Paul Johnson wrote:
Scientific Linux is appealing because it has a cool sounding name (for academics) and it provides OpenAFS drivers and has a long life. But I worry that it will be harder to get RPMS for it to play MP3s or such. gxine has been pretty good lately for my students who listen to Brazilian radio stations. Nothing else can, it appears. So If I switch to SL, maybe I just buy one kind of trouble.
Both SL and Centos will use RPMs built for RHEL for things not included int the distro. I don't know much about SL - but Centos is very timely about making updates available after RH releases them.
I started to wonder if anybody had tried to update a running F6 or F5 system onto one of the other RPM based distros. It appears to me that CentOS or SL are RPM based, and I was thinking it might be fun to just try to run an upgrade by installing their packages. Maybe remove fedora-release RPM and see what happens.
That's probably possible, but I would do a clean install so you know exactly what you'll be running for the next several years.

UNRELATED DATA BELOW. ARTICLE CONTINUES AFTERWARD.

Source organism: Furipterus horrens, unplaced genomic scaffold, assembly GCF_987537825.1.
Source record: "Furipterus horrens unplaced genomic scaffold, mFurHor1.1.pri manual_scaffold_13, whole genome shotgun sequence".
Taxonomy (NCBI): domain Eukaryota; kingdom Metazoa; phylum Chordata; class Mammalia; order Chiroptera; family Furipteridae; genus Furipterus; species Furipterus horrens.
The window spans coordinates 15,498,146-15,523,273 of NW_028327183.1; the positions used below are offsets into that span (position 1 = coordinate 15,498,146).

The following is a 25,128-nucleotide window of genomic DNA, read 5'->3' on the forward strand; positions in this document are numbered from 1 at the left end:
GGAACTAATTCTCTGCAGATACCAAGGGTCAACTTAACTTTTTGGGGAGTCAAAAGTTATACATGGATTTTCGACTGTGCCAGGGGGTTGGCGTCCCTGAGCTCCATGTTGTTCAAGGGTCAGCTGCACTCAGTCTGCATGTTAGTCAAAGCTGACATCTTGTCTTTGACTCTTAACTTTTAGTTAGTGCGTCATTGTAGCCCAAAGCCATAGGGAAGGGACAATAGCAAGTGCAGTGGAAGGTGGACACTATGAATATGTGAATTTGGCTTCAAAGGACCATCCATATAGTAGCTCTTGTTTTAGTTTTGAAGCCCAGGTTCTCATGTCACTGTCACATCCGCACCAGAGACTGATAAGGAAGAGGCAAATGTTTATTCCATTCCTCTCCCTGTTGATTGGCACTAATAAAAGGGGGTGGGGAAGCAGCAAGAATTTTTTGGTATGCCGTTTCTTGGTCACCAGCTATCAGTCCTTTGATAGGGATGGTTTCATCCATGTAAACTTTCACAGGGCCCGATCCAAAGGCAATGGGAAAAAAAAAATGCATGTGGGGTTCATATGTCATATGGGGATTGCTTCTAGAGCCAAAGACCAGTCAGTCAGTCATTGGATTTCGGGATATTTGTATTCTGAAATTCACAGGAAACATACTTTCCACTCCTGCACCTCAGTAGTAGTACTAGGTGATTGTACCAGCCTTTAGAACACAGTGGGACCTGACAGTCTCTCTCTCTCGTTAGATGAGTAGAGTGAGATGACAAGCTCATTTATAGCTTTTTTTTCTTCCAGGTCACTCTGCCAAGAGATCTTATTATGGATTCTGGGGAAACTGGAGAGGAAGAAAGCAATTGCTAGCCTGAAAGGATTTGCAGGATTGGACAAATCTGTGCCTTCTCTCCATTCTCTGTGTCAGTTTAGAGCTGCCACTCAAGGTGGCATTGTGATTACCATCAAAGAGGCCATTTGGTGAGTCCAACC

In the past I've resisted adopting these longer lived distros because, well, they get outdated and frustrating because they don't interoperate with the rapidly changing part of the Linux world. Last time we bought RedHat Enterprise 4 I noticed that thunderbird and gcc were lagging behind the official releases by a long ways. When we went to update some research software, we found we had to re-build newer gcc and update tcl/tk in order to put in the software we wanted. One time, the upgrade of gcc required me to rebuild the whole toolchain starting with glibc, bison and whatever else depended on them, so having a "long lived" distribution amounted to a lot more work.
Centos5 is going to have apps nearly identical to what FC6 had at the time it was released. And they'll stay at that rev with only bugfix and security updates for years.
So maybe I don't want Scientific Linux or CentOS. Wish the RedHat/Fedora Legacy group had not disbanded. For security updates on a one year old distro, it was very handy.
Centos5 isn't bad today, but the apps will likely seem outdated in another year. But, in the fedora/RH world you have to take wild and crazy changes in the kernel and device drivers if you want a new firefox. What would you like your disk drives named today?
-- Les Mikesell [email protected]